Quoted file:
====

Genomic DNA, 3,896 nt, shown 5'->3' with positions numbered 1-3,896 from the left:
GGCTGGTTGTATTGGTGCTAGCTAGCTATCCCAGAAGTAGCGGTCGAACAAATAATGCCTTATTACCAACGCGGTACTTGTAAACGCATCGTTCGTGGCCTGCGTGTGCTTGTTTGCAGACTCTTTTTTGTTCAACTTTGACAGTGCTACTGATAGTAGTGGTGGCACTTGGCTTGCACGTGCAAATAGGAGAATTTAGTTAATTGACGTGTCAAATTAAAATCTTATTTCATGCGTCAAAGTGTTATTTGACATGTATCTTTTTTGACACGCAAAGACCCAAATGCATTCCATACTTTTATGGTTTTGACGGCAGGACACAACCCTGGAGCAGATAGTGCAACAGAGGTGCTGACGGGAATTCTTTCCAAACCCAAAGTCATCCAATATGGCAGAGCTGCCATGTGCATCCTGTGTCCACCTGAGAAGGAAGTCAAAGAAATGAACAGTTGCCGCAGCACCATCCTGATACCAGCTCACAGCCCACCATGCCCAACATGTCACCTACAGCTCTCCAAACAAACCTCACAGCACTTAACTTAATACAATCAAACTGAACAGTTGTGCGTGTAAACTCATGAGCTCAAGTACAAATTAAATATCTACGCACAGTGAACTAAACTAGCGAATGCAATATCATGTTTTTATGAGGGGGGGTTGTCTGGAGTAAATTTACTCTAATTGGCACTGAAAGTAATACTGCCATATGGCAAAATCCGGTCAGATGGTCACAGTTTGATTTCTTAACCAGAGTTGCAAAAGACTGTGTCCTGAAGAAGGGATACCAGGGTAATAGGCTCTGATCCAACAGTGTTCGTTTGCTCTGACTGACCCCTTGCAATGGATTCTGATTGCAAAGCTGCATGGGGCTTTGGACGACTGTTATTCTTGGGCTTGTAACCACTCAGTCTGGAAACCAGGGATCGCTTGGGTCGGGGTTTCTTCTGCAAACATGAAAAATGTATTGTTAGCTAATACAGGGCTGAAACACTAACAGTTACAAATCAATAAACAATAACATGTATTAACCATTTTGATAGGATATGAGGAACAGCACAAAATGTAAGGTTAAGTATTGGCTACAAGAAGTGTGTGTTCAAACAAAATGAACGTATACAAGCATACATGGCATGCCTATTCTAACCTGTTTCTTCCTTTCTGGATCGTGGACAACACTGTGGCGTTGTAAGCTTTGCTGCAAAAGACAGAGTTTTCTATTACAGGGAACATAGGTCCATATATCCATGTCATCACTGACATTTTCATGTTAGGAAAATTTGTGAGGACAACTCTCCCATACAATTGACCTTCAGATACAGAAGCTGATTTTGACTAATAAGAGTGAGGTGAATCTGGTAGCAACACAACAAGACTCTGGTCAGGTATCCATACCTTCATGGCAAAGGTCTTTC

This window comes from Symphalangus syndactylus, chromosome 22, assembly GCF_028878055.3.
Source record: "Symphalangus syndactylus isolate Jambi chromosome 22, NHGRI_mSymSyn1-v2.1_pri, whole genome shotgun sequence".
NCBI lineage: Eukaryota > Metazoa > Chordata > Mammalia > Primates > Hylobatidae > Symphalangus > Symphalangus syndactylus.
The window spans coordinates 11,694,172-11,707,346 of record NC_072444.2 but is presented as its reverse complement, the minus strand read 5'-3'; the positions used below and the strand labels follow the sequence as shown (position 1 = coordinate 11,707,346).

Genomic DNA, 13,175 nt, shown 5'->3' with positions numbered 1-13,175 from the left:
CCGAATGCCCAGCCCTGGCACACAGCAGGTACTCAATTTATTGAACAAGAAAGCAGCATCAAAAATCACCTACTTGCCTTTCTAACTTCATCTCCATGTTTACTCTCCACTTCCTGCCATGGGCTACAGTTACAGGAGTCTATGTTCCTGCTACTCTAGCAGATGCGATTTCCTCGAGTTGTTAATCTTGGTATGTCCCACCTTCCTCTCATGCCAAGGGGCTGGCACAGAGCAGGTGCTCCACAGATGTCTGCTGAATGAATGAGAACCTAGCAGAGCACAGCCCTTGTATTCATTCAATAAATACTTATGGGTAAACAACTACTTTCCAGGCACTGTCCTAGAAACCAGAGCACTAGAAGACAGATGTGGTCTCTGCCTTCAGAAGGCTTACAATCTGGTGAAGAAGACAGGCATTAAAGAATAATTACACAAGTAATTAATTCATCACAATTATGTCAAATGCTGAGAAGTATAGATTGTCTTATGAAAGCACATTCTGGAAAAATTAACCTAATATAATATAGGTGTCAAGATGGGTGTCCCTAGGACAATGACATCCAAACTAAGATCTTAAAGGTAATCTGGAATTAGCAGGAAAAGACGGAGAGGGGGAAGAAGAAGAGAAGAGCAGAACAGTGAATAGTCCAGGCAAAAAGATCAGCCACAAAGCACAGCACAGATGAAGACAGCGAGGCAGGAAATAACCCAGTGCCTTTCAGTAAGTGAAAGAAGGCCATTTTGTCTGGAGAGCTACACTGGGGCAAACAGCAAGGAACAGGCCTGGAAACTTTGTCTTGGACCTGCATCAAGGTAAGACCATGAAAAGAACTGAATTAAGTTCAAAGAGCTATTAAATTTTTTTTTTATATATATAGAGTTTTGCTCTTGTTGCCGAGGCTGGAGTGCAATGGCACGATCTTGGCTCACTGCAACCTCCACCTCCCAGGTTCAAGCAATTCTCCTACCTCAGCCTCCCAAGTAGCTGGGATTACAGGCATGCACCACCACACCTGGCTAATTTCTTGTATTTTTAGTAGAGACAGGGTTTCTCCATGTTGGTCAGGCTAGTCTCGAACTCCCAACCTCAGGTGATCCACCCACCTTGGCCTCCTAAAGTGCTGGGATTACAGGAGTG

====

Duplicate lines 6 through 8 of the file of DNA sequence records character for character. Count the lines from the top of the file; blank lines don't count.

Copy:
The window spans coordinates 11,694,172-11,707,346 of record NC_072444.2 but is presented as its reverse complement, the minus strand read 5'-3'; the positions used below and the strand labels follow the sequence as shown (position 1 = coordinate 11,707,346).

Genomic DNA, 13,175 nt, shown 5'->3' with positions numbered 1-13,175 from the left:
CCGAATGCCCAGCCCTGGCACACAGCAGGTACTCAATTTATTGAACAAGAAAGCAGCATCAAAAATCACCTACTTGCCTTTCTAACTTCATCTCCATGTTTACTCTCCACTTCCTGCCATGGGCTACAGTTACAGGAGTCTATGTTCCTGCTACTCTAGCAGATGCGATTTCCTCGAGTTGTTAATCTTGGTATGTCCCACCTTCCTCTCATGCCAAGGGGCTGGCACAGAGCAGGTGCTCCACAGATGTCTGCTGAATGAATGAGAACCTAGCAGAGCACAGCCCTTGTATTCATTCAATAAATACTTATGGGTAAACAACTACTTTCCAGGCACTGTCCTAGAAACCAGAGCACTAGAAGACAGATGTGGTCTCTGCCTTCAGAAGGCTTACAATCTGGTGAAGAAGACAGGCATTAAAGAATAATTACACAAGTAATTAATTCATCACAATTATGTCAAATGCTGAGAAGTATAGATTGTCTTATGAAAGCACATTCTGGAAAAATTAACCTAATATAATATAGGTGTCAAGATGGGTGTCCCTAGGACAATGACATCCAAACTAAGATCTTAAAGGTAATCTGGAATTAGCAGGAAAAGACGGAGAGGGGGAAGAAGAAGAGAAGAGCAGAACAGTGAATAGTCCAGGCAAAAAGATCAGCCACAAAGCACAGCACAGATGAAGACAGCGAGGCAGGAAATAACCCAGTGCCTTTCAGTAAGTGAAAGAAGGCCATTTTGTCTGGAGAGCTACACTGGGGCAAACAGCAAGGAACAGGCCTGGAAACTTTGTCTTGGACCTGCATCAAGGTAAGACCATGAAAAGAACTGAATTAAGTTCAAAGAGCTATTAAATTTTTTTTTTATATATATAGAGTTTTGCTCTTGTTGCCGAGGCTGGAGTGCAATGGCACGATCTTGGCTCACTGCAACCTCCACCTCCCAGGTTCAAGCAATTCTCCTACCTCAGCCTCCCAAGTAGCTGGGATTACAGGCATGCACCACCACACCTGGCTAATTTCTTGTATTTTTAGTAGAGACAGGGTTTCTCCATGTTGGTCAGGCTAGTCTCGAACTCCCAACCTCAGGTGATCCACCCACCTTGGCCTCCTAAAGTGCTGGGATTACAGGAGTG